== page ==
124th U.S. Open

Pinehurst No. 2

The Loop

Hit Justin Thomas' jump drive for more power

January 16, 2017

Getty Images

How do you top winning the season-opening champions-only tournament at Kapalua? How about setting the all-time PGA Tour 72-hole scoring record?

Justin Thomas bombed his way around defenseless Waialae Country Club for rounds of 59-64-65-65 and a seven-shot win over Justin Rose. Thomas averaged 320 yards off the tee and hit 78 percent of his greens on his way to 26 birdies, three eagles against only five bogies.

Thomas is relatively small at 5-foot-8 and 145 pounds, but he gets the most out of his frame. With the driver, it looks like he's trying to jump out of his shoes through impact. But that move doesn't come about in the way you might think, says Golf Digest Best Young Teacher Michael Jacobs.

"The jump doesn't happen because he's literally trying to jump up in the air from the top of his backswing," says Jacobs, who is based at the X Golf School at Rock Hill Country Club in Manorville, NY. "It happens because he turns really hard into the inside of his right hip early in the downswing. That internal rotation is what makes his body want to rise and go up on his toes."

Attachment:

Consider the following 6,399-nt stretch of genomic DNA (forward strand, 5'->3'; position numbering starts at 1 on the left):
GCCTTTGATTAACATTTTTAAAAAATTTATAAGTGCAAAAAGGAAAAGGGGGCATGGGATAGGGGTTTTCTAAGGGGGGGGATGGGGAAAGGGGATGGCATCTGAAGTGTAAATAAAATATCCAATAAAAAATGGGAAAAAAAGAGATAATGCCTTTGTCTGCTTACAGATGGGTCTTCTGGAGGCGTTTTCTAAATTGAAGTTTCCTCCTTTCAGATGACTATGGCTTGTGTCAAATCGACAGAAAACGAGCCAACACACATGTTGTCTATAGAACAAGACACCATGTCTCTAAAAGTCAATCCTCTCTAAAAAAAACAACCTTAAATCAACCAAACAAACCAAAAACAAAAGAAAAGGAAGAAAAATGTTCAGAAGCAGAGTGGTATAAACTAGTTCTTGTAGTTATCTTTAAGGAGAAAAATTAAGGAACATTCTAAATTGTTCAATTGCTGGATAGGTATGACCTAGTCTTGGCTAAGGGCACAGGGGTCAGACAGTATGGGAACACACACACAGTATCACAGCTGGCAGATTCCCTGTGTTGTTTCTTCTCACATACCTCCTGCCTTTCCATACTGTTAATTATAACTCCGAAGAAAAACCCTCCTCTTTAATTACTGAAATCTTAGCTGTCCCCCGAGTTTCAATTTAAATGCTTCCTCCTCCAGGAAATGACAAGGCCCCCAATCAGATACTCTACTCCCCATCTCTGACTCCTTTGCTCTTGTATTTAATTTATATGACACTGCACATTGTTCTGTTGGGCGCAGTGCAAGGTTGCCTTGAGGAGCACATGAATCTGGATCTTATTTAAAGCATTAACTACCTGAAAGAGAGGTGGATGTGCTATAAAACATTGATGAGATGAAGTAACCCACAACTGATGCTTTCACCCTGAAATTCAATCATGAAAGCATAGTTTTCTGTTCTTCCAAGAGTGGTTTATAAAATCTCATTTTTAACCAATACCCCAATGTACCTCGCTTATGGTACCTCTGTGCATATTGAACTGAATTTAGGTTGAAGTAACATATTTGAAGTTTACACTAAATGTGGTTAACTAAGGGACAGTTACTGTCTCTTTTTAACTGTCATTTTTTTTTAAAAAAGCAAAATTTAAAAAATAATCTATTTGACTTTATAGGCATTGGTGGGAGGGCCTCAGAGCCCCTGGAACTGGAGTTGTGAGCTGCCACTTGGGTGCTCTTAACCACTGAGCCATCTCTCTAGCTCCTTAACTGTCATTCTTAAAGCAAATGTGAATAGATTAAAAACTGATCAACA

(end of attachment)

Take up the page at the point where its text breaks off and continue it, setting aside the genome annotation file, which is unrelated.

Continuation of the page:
To get some of Thomas' speed, copy what he's doing with his hips, not what he's doing with his feet. But be careful, because it's a good way to get injured if you aren't strong and flexible. "The other thing he does that the average guy should copy is add some twist to the club on the takeaway," says Jacobs. "A lot of players try to do a 'one-piece' takeaway and keep the shoulders, arms and club as one unit. He adds some wrist hinge early and rotates the face, which helps build up kinetic energy early."